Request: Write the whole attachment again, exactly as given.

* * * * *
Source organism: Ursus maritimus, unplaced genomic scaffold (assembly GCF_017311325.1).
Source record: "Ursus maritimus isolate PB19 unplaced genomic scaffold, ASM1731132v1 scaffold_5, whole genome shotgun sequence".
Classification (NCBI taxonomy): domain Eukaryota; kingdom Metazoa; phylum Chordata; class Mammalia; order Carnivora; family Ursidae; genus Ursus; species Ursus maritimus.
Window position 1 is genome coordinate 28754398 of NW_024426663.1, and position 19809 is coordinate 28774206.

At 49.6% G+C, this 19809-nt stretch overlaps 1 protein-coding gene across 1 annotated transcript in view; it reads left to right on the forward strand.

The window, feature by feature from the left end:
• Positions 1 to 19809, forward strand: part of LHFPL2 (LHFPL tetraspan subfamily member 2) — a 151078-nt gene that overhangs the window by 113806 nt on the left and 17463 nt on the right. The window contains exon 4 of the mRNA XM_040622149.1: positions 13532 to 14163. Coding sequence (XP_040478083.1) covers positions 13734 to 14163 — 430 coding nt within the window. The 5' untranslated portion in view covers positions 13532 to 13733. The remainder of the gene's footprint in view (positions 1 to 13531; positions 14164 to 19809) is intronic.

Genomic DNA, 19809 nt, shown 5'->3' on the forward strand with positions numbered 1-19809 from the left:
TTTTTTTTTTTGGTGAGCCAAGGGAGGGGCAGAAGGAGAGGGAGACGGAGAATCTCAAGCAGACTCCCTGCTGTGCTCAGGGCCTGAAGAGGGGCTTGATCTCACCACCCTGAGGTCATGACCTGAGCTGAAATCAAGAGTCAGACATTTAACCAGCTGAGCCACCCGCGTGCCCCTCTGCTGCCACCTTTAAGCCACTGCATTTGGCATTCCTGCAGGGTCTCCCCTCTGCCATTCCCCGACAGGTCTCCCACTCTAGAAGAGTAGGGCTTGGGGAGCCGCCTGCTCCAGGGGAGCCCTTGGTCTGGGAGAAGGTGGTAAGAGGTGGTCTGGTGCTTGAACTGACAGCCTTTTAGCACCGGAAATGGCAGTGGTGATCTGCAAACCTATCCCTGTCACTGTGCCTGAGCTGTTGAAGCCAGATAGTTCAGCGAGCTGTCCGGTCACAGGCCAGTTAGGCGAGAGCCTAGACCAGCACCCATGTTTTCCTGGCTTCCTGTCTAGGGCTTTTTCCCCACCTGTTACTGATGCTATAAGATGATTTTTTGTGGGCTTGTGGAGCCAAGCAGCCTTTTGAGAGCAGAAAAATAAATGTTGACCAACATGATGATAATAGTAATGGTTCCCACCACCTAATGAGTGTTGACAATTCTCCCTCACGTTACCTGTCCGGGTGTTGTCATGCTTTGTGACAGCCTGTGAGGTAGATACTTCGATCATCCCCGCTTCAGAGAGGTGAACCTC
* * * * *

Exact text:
Source organism: Ursus maritimus, unplaced genomic scaffold (assembly GCF_017311325.1).
Source record: "Ursus maritimus isolate PB19 unplaced genomic scaffold, ASM1731132v1 scaffold_5, whole genome shotgun sequence".
Classification (NCBI taxonomy): domain Eukaryota; kingdom Metazoa; phylum Chordata; class Mammalia; order Carnivora; family Ursidae; genus Ursus; species Ursus maritimus.
Window position 1 is genome coordinate 28754398 of NW_024426663.1, and position 19809 is coordinate 28774206.

At 49.6% G+C, this 19809-nt stretch overlaps 1 protein-coding gene across 1 annotated transcript in view; it reads left to right on the forward strand.

The window, feature by feature from the left end:
• Positions 1 to 19809, forward strand: part of LHFPL2 (LHFPL tetraspan subfamily member 2) — a 151078-nt gene that overhangs the window by 113806 nt on the left and 17463 nt on the right. The window contains exon 4 of the mRNA XM_040622149.1: positions 13532 to 14163. Coding sequence (XP_040478083.1) covers positions 13734 to 14163 — 430 coding nt within the window. The 5' untranslated portion in view covers positions 13532 to 13733. The remainder of the gene's footprint in view (positions 1 to 13531; positions 14164 to 19809) is intronic.

Genomic DNA, 19809 nt, shown 5'->3' on the forward strand with positions numbered 1-19809 from the left:
TTTTTTTTTTTGGTGAGCCAAGGGAGGGGCAGAAGGAGAGGGAGACGGAGAATCTCAAGCAGACTCCCTGCTGTGCTCAGGGCCTGAAGAGGGGCTTGATCTCACCACCCTGAGGTCATGACCTGAGCTGAAATCAAGAGTCAGACATTTAACCAGCTGAGCCACCCGCGTGCCCCTCTGCTGCCACCTTTAAGCCACTGCATTTGGCATTCCTGCAGGGTCTCCCCTCTGCCATTCCCCGACAGGTCTCCCACTCTAGAAGAGTAGGGCTTGGGGAGCCGCCTGCTCCAGGGGAGCCCTTGGTCTGGGAGAAGGTGGTAAGAGGTGGTCTGGTGCTTGAACTGACAGCCTTTTAGCACCGGAAATGGCAGTGGTGATCTGCAAACCTATCCCTGTCACTGTGCCTGAGCTGTTGAAGCCAGATAGTTCAGCGAGCTGTCCGGTCACAGGCCAGTTAGGCGAGAGCCTAGACCAGCACCCATGTTTTCCTGGCTTCCTGTCTAGGGCTTTTTCCCCACCTGTTACTGATGCTATAAGATGATTTTTTGTGGGCTTGTGGAGCCAAGCAGCCTTTTGAGAGCAGAAAAATAAATGTTGACCAACATGATGATAATAGTAATGGTTCCCACCACCTAATGAGTGTTGACAATTCTCCCTCACGTTACCTGTCCGGGTGTTGTCATGCTTTGTGACAGCCTGTGAGGTAGATACTTCGATCATCCCCGCTTCAGAGAGGTGAACCTC